Naidoo made it clear that this explosion of young people was not just a negative – it could also be a major economic benefit. A population that is disproportionately young and vigorous (and employed) sustains economic growth – as it spends on the goods and services such people desire – and their economic efforts counter the drag of supporting the needs of the elderly in society.
But of course this will only true if they can find jobs or can create their own remunerative work. But if they can not, then the balance shifts and it becomes a demographic time bomb in which African societies will consist of a vast pool of young people, most of whom will be unable to fulfil their ambitions and with continually growing frustrations. Naidoo argued education is a primary pathway to placing the young on what he called “the ladder out of poverty.” But education can’t simply be an education for how to look for a job, rather than a means for people to create their own wealth.
For Naidoo, the way onto that upward ladder is not simply training young people to find that elusive but good government job. There is a health care services deficit of some 1.5 million jobs across the continent. And on a continent with about half the world’s remaining good agricultural land yet to be commercially exploited, Africa has enormous opportunities ahead here too, but only if the educational system can provide entrepreneurially minded agricultural producers with the skills to be competitive internationally. But at this point, only about 2% of the continent’s university graduates eventually specialise in agriculture. And this is despite the fact that agricultural products represent about a quarter of the continent’s GDP. The task ahead, here, is how to move from traditional subsistence agriculture to agriculture being a major income generating sector – and thus one where women can much of the gains so they can put their earnings into future-oriented spending like education for their children.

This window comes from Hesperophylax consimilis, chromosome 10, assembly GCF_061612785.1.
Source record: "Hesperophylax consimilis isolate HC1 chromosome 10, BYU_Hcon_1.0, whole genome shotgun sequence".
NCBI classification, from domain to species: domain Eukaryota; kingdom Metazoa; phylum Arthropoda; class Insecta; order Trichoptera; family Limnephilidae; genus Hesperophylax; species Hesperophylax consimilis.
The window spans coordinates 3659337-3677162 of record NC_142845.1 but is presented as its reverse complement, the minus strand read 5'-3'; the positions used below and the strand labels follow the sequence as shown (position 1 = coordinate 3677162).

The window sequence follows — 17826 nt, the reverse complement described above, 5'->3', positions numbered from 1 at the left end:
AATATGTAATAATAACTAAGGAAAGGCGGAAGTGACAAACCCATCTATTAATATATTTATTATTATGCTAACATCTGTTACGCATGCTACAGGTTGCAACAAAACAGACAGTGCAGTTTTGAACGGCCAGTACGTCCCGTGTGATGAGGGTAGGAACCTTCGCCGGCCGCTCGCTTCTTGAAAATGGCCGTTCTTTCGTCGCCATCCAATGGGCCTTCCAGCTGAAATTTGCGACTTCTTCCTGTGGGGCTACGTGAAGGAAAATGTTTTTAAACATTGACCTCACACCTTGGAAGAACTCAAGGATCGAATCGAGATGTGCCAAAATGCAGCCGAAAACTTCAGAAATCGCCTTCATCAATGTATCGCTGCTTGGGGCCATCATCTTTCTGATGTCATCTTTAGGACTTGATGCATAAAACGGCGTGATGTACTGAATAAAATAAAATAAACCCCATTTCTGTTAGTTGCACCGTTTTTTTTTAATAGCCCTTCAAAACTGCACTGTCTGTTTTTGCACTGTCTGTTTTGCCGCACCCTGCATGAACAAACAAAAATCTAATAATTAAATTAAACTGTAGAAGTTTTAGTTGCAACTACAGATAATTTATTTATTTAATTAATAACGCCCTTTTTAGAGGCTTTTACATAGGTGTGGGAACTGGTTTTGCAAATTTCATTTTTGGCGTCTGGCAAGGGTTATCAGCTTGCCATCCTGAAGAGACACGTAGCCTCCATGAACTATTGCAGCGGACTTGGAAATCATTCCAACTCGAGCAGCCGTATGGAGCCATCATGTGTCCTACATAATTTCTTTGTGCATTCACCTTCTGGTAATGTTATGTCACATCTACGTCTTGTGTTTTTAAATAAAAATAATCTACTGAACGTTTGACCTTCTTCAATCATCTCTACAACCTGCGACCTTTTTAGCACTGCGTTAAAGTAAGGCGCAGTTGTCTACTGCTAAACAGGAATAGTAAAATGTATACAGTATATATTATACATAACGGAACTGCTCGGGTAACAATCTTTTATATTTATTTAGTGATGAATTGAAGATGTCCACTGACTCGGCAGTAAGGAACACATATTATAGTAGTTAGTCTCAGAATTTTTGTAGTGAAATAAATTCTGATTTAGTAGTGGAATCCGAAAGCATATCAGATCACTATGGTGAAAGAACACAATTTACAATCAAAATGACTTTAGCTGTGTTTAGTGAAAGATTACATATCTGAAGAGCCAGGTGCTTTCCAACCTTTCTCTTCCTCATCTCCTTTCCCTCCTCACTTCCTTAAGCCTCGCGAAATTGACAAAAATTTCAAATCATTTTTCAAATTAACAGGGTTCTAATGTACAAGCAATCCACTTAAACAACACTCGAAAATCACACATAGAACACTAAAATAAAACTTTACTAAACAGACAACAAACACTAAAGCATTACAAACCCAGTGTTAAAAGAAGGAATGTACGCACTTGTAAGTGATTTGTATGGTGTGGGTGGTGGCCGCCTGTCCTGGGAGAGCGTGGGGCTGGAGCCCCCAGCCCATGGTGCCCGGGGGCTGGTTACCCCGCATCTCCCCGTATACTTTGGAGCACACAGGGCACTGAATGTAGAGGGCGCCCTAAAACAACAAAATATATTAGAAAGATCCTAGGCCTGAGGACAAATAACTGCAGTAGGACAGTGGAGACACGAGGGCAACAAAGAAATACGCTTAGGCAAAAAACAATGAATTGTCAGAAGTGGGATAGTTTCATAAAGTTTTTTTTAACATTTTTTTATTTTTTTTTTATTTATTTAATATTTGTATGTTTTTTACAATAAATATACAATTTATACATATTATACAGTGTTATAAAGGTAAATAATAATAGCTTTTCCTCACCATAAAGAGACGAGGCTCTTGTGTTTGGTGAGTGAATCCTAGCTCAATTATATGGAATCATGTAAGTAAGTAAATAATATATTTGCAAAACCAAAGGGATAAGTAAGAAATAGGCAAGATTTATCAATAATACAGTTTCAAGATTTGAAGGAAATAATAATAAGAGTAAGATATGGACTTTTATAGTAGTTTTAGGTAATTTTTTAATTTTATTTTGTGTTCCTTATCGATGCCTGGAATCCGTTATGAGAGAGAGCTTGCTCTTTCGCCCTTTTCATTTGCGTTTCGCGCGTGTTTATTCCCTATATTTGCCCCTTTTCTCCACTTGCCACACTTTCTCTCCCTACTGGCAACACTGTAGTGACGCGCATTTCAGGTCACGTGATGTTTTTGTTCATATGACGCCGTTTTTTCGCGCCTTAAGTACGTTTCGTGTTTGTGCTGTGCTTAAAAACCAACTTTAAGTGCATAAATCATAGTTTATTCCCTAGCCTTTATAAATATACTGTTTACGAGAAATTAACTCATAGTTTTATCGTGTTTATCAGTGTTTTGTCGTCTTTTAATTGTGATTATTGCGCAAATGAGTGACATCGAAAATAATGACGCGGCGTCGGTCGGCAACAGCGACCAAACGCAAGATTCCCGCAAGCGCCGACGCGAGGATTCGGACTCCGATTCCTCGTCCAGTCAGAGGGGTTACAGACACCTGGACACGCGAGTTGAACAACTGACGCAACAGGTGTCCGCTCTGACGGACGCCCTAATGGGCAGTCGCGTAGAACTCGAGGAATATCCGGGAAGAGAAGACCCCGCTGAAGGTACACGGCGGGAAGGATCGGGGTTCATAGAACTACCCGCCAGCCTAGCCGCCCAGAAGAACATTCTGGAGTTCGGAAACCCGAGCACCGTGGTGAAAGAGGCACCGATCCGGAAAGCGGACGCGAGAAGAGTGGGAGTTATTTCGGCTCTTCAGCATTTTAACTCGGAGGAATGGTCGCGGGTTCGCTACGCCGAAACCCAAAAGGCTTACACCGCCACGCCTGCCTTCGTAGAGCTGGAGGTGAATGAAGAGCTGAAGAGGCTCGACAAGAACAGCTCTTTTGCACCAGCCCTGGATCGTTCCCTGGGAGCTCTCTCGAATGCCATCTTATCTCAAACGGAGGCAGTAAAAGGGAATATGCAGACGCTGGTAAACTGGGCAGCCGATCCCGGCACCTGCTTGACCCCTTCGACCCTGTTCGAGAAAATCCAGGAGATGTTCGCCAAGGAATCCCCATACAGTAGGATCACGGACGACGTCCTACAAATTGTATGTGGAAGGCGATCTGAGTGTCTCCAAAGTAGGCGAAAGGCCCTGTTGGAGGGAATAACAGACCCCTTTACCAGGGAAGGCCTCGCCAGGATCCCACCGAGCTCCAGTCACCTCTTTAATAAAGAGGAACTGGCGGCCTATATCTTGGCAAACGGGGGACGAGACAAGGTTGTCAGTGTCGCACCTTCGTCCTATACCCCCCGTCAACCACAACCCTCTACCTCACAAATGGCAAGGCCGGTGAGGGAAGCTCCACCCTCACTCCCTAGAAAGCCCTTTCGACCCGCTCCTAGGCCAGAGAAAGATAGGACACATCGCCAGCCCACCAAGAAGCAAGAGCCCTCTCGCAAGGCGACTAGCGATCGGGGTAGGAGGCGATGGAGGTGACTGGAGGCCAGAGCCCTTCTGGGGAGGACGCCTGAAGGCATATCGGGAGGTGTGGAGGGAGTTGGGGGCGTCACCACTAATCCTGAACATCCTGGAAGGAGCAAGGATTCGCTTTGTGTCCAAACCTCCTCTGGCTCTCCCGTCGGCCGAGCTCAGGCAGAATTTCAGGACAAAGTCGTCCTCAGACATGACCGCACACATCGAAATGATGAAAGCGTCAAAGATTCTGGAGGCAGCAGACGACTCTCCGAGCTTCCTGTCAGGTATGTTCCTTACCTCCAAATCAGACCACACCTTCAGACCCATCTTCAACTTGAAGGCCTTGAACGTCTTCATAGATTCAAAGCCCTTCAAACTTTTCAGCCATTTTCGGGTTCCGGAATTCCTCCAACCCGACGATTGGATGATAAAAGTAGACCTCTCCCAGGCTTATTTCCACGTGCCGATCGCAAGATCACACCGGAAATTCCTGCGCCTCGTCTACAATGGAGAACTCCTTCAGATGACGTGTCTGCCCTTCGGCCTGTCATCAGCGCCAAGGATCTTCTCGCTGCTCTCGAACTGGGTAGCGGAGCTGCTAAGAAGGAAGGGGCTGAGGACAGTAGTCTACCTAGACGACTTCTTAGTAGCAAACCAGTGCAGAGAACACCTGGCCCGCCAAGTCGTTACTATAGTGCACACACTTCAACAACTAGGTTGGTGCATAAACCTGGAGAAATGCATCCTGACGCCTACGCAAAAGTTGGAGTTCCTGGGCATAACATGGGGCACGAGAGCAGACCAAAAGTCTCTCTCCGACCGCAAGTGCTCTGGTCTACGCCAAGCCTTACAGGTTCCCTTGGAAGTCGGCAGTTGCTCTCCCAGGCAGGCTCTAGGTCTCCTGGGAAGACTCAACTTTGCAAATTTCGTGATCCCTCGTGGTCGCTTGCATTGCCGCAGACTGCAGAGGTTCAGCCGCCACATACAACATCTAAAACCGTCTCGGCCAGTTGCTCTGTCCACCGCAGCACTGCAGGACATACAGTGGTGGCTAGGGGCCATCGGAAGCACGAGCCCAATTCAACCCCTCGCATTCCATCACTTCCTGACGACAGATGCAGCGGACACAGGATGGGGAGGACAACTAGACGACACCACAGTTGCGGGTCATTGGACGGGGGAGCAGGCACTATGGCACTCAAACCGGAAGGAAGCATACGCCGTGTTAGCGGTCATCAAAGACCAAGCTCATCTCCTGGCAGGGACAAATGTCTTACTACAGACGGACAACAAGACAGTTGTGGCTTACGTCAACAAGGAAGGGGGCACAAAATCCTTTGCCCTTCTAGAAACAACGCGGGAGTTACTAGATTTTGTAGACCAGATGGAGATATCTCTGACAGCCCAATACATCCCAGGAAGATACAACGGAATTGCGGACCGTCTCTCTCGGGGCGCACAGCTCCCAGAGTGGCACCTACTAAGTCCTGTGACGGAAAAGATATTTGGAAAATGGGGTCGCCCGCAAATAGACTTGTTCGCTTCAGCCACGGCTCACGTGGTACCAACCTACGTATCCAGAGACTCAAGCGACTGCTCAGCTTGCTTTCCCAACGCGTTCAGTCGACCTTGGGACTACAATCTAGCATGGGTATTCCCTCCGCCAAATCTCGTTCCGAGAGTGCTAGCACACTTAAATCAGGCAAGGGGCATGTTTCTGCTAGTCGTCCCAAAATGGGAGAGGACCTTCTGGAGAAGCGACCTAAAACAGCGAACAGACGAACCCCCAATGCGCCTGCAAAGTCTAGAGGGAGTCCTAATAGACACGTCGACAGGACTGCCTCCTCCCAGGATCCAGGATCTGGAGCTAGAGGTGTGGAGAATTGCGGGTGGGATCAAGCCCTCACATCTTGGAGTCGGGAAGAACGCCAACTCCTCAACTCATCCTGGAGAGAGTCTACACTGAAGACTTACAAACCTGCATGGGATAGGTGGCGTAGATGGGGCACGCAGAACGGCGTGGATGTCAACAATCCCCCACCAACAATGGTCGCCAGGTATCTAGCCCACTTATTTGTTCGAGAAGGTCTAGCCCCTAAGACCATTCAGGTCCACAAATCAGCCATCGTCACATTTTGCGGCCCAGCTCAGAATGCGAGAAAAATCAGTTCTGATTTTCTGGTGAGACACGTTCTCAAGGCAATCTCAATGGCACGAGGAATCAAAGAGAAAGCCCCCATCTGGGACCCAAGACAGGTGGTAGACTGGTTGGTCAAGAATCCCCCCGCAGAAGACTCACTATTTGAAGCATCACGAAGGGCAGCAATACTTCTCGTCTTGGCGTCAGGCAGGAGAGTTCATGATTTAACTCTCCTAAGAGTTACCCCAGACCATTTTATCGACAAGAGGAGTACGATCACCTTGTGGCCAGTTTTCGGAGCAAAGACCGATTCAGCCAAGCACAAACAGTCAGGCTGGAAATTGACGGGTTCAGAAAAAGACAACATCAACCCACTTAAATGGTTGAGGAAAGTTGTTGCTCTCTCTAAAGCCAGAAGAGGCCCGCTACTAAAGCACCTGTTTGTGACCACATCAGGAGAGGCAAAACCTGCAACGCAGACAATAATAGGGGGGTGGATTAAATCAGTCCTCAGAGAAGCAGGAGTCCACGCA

Returning to his larger topic, Naidoo said that while it is clearly true that for some African countries, economic growth is improving their lot, it is the bottom tier where those states are imploding inward instead. Moreover, while it is similarly true that inter-state conflict is receding as an African condition, intra-state conflict is growing.
Moreover, there is a false dichotomy between two economic models, the mainstream prescriptions for economic stability, the so-called ‘Washington consensus’, and the governmentally determined developmental state, something he called the “China consensus.” Instead, Naidoo argued that it must be up to the continent’s people and governments to define what it is they want out of their economic futures. “What is Africa’s agenda?” he asked.